I did a set of impromptu interviews with musicians and others at Death To False Hope Fest II yesterday, which led to an impromptu photo shoot with Young///Savage from Austin, TX. We found the ground littered with playing cards, a sure sign that Magic Michael Casey had been around the night before, and sure enough, ten minutes later, as though we had summoned him, Michael turned up and taught us to flip cards.

Young///Savage is a kickass band and a great bunch of guys — this was loads of fun. Full set here.

promo photos: young///savage

promo photos: young///savage

promo photos: young///savage

promo photos: young///savage

death to false hope anniversary fest pre-party

bobby's fever @ motorco

jeff rowe @ motorco

I pulled a double-header last night, which is something I may be getting too old to do unless I take the next day off, but it was pretty well worth it. I started the evening in Durham at Motorco with Ash, for the pre-party for this weekend’s two day 60 band Death To False Hope Records 2 Year Anniversary festival. If I could be in two places at once, I would be there this weekend, but I can’t be. Maybe you should be, though, and if you can’t be, you should definitely read about how fantastic Scotty, DTFH, and this festival are going to be. I met Scotty through Ash, and he is a truly excellent, brilliant human being.

(I wish I could be in two places at once. Or three, or four, sometimes, actually. I gotta get on that cloning thing. It would also solve the Brian Fallon still hasn’t brought me coffee problem that Martha and I suffer from occasionally, as well.)

Because I had to scoot back to Chapel Hill for a show at the 506, I didn’t get to stick around for the two bands I really wanted to see — Arliss Nancy, and J Kutchma of Red Collar in his solo incarnation (which, from Ash, I hear he was fantastic as always) — but I did get to catch Bobby’s Fever, a straight up punk trio, and Jeff Rowe, a solo punk-with-an-acoustic-guitar of the variety of which I am terrifically fond. Both were excellent; Bobby’s Fever in particular made me want to see more punk, which Ash is happy to oblige me on, both because sometimes you just want your face rocked off, and because punk is hella fun to shoot. As a photographer, punk is a goldmine, and when the music is good, like Bobby’s Fever are, it’s even better. Rowe played a bunch of originals, and the guy’s got a huge voice on him — he sounded fantastic. Then he got a few shots in him, and, as he said, punks doing shots always devolves into punks doing covers; one from a Boston band that neither Ash nor I could identify, a fairly trainwrecky but hilarious Bouncing Souls cover, and a sing-along version of “American Girl” that sent me out of Motorco on a high note. It was a great set, and I’d love to see him again.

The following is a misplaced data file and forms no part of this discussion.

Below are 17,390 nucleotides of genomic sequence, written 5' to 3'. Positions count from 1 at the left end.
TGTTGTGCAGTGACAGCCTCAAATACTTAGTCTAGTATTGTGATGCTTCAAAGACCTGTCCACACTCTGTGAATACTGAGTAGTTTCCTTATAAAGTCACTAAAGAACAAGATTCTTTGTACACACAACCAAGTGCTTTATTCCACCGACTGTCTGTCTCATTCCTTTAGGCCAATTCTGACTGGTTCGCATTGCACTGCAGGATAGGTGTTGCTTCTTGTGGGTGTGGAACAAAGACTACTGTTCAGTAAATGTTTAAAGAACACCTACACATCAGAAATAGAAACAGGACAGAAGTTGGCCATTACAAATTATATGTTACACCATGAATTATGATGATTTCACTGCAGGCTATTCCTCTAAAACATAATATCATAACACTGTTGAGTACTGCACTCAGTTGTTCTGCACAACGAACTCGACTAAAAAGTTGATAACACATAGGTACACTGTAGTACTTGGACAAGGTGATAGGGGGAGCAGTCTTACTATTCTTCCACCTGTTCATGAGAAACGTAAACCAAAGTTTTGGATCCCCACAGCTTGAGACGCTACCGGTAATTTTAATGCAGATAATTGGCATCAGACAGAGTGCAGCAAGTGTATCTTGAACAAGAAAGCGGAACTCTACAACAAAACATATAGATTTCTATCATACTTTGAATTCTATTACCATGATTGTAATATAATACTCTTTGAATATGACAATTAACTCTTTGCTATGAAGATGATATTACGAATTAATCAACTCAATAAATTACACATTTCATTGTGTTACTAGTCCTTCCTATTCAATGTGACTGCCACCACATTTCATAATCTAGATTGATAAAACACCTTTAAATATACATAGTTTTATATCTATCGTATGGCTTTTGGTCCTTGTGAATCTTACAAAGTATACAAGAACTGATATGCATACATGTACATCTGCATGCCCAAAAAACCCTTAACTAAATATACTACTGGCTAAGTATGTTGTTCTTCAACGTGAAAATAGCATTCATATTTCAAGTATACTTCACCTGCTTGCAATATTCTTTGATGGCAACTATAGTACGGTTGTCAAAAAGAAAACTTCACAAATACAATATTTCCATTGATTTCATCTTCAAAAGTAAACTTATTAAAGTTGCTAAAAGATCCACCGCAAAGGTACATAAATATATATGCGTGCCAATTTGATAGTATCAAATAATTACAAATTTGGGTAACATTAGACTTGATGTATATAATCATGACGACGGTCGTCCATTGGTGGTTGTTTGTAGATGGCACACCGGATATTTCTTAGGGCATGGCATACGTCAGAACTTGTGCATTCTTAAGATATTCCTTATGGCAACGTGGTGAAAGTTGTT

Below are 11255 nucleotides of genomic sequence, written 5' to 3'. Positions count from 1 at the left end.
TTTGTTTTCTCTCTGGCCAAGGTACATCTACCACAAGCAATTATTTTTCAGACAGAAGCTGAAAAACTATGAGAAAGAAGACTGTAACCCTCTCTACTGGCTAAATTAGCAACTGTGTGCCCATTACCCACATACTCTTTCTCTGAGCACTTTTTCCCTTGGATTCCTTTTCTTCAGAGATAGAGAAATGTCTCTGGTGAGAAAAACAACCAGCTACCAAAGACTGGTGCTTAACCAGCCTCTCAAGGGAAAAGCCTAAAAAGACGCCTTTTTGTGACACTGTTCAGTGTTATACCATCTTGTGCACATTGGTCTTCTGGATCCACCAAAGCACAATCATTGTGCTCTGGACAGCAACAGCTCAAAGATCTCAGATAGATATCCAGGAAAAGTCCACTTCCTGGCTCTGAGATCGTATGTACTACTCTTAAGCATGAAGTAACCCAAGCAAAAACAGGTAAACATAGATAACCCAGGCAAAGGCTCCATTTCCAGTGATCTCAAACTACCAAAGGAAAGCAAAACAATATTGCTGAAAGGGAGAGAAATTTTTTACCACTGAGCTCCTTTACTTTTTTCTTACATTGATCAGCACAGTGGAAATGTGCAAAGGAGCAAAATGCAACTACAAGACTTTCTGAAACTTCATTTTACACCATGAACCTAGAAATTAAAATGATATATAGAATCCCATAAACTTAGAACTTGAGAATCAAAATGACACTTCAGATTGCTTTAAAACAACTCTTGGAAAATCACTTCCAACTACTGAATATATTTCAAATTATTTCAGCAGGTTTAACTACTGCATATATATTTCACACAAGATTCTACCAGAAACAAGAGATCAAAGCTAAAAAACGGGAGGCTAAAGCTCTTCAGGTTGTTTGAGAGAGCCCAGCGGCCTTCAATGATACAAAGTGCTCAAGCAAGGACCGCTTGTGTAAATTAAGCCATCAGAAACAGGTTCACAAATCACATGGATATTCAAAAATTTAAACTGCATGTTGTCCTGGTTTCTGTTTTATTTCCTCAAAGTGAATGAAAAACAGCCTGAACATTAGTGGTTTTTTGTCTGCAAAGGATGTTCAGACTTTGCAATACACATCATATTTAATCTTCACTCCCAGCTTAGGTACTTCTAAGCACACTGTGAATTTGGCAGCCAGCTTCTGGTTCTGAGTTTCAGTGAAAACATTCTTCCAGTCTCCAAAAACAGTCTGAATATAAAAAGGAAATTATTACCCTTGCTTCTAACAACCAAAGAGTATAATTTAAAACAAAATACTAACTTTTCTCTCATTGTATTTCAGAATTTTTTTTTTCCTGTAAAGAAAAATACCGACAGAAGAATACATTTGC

(Ironically, while I was at a punk show, Pam and her mohawk were in Chicago seeing Drivin’ and Cryin’, a fact that I found so riotously funny that I had to sit down and put my head between my knees to keep from hyperventilating. I don’t think I can explain the humor inherent in that to anyone who isn’t me or Ash or Pam, but trust me: fucking hilarious.)

I will be elsewhere tonight and tomorrow, but if that schedule up there looks good to you, you can’t beat the price ($25/two days) and the celebration and the bands and the locations. So since I won’t be there, maybe you should be. (It’s already started. What are you waiting for?)